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Broken Windows, Broken Business: How the Smallest Remedies Reap the Biggest Rewards Hardcover – November 9, 2005

3.9 out of 5 stars 39 customer reviews

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Editorial Reviews

From Publishers Weekly

Law-and-order criminology inspires this dour, hectoring treatise on the importance of sweating the small stuff in business. PR executive Levine, author of Guerrilla P.R., combines his professional concern for detailed image control with James Q. Wilson and George L. Kelling's theory that minor signs of disorder foster a climate of insecurity that causes decent folk to flee. He contends that a company's metaphorical "broken windows"—a confusing Web site, messy restrooms, peeling paint, nagging inconsistencies like "when the waiter at a Chinese restaurant is named Billy Bob"—signal an indifference to consumer satisfaction that repels customers. His remedies are fairly routine: deploy mystery shoppers to ferret out shortcomings, remember that first impressions are lasting, strive to "exceed expectations." What's unusual is his fanaticism, his demands that businesspeople cultivate "the obsessive, compulsive, almost violent need to find the flaws," even when others "deny such things exist or insist that they are unimportant and that you are being ridiculous." Such denials may indicate that "more employees should be getting fired," particularly those who don't smile or are otherwise "coasting, doing their time, merely existing" and infecting other workers with their "virus." Levine is one hard-nosed beat cop, but his strident, repetitive style and emotionally insensitive methods mean that many readers (and certainly their underlings) will find the book more demoralizing than motivating.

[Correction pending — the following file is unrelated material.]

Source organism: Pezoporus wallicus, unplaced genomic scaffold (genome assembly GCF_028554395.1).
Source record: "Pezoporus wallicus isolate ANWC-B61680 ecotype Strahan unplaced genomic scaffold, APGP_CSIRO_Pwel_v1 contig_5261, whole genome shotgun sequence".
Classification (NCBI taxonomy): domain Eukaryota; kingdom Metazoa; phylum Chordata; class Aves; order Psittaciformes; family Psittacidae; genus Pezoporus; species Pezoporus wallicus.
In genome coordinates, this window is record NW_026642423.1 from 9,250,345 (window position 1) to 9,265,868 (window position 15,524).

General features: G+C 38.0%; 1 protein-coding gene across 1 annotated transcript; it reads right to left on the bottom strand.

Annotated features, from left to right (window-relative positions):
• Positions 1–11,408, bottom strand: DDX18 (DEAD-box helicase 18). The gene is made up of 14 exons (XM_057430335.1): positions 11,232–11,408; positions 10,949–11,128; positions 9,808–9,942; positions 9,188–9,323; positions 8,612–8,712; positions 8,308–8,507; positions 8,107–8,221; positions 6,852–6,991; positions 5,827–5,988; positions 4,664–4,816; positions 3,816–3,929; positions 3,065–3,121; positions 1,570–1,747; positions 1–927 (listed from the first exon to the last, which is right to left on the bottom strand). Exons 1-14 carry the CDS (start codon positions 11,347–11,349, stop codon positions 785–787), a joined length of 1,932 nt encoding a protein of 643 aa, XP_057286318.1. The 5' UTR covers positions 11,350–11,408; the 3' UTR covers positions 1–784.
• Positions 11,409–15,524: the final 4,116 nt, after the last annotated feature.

Copyright © Reed Business Information, a division of Reed Elsevier Inc. All rights reserved.

From Booklist

In March 1982, criminologists James Q. Wilson and George L. Kelling introduced the "broken windows" theory, which says that upkeep and reduction of petty crimes such as graffiti enhance the livability of a place and reduce the incidence of more violent crimes. Most law-enforcement experts balked at the time, but the theory was borne out in places like New York City, where Rudolph Giuliani put it into practice in the 1990s. Levine applies the same theory to business, where that same attention to detail can be the difference between failure and success. The "broken windows" that turn customers away could be as simple as poorly maintained restrooms, but more likely it's the customer service problems that slowly degrade a business over time. Levine reminds us that most customers will not even bother to complain when they're unhappy; they simply walk away. He makes his strongest case with the airline industry, buckling under massive failure because they've taken their customers for granted for so long. The examples ring true and the fundamentals apply to any size business. David Siegfried